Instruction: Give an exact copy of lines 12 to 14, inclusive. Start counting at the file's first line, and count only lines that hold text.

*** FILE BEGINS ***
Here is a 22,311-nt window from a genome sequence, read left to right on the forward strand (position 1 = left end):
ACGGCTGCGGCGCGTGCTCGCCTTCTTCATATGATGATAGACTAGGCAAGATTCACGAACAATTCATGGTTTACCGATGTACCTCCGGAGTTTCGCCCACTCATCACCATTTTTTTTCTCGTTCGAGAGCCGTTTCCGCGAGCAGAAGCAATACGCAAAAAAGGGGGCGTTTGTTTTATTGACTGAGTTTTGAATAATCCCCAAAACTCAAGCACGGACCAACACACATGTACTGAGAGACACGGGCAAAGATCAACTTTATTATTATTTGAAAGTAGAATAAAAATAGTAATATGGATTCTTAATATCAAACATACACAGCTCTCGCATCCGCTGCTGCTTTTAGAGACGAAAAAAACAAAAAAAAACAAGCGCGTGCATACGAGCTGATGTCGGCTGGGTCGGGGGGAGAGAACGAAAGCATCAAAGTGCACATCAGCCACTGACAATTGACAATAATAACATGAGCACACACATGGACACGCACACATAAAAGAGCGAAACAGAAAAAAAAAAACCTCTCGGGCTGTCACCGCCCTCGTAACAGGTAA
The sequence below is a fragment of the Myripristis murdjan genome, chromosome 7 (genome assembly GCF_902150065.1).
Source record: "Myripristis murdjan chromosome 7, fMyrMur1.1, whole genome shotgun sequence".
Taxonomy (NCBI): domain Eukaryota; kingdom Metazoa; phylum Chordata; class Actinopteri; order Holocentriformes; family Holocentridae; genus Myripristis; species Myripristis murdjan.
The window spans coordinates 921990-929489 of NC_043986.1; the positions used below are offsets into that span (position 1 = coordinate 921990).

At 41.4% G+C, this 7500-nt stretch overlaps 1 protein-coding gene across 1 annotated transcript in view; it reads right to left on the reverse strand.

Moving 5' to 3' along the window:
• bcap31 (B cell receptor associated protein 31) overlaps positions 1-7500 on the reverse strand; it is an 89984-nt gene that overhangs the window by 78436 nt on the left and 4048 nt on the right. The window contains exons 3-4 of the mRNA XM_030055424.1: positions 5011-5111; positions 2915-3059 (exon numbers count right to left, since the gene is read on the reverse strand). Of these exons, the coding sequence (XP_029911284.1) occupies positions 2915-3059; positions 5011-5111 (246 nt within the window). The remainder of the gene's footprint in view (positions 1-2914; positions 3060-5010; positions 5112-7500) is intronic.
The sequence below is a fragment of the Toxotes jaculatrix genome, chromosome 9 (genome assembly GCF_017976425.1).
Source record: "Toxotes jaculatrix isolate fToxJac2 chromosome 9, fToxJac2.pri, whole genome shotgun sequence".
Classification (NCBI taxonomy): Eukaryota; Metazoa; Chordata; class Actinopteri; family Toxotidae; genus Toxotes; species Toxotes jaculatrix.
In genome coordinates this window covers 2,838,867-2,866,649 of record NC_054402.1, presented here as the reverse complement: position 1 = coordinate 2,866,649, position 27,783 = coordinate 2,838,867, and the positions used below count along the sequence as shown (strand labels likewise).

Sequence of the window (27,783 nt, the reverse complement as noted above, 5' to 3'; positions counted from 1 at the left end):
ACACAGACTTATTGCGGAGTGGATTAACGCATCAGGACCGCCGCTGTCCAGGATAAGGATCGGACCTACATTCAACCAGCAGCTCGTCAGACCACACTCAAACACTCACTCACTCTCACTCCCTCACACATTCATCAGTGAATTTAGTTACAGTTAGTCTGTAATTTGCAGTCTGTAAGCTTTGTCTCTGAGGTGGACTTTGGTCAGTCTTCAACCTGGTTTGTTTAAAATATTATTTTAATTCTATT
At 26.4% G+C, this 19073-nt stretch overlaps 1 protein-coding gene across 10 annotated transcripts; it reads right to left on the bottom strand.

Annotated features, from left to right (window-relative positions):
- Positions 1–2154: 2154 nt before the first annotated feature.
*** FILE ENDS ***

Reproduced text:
Classification (NCBI taxonomy): Eukaryota; Metazoa; Chordata; class Actinopteri; family Toxotidae; genus Toxotes; species Toxotes jaculatrix.
In genome coordinates this window covers 2,838,867-2,866,649 of record NC_054402.1, presented here as the reverse complement: position 1 = coordinate 2,866,649, position 27,783 = coordinate 2,838,867, and the positions used below count along the sequence as shown (strand labels likewise).

Sequence of the window (27,783 nt, the reverse complement as noted above, 5' to 3'; positions counted from 1 at the left end):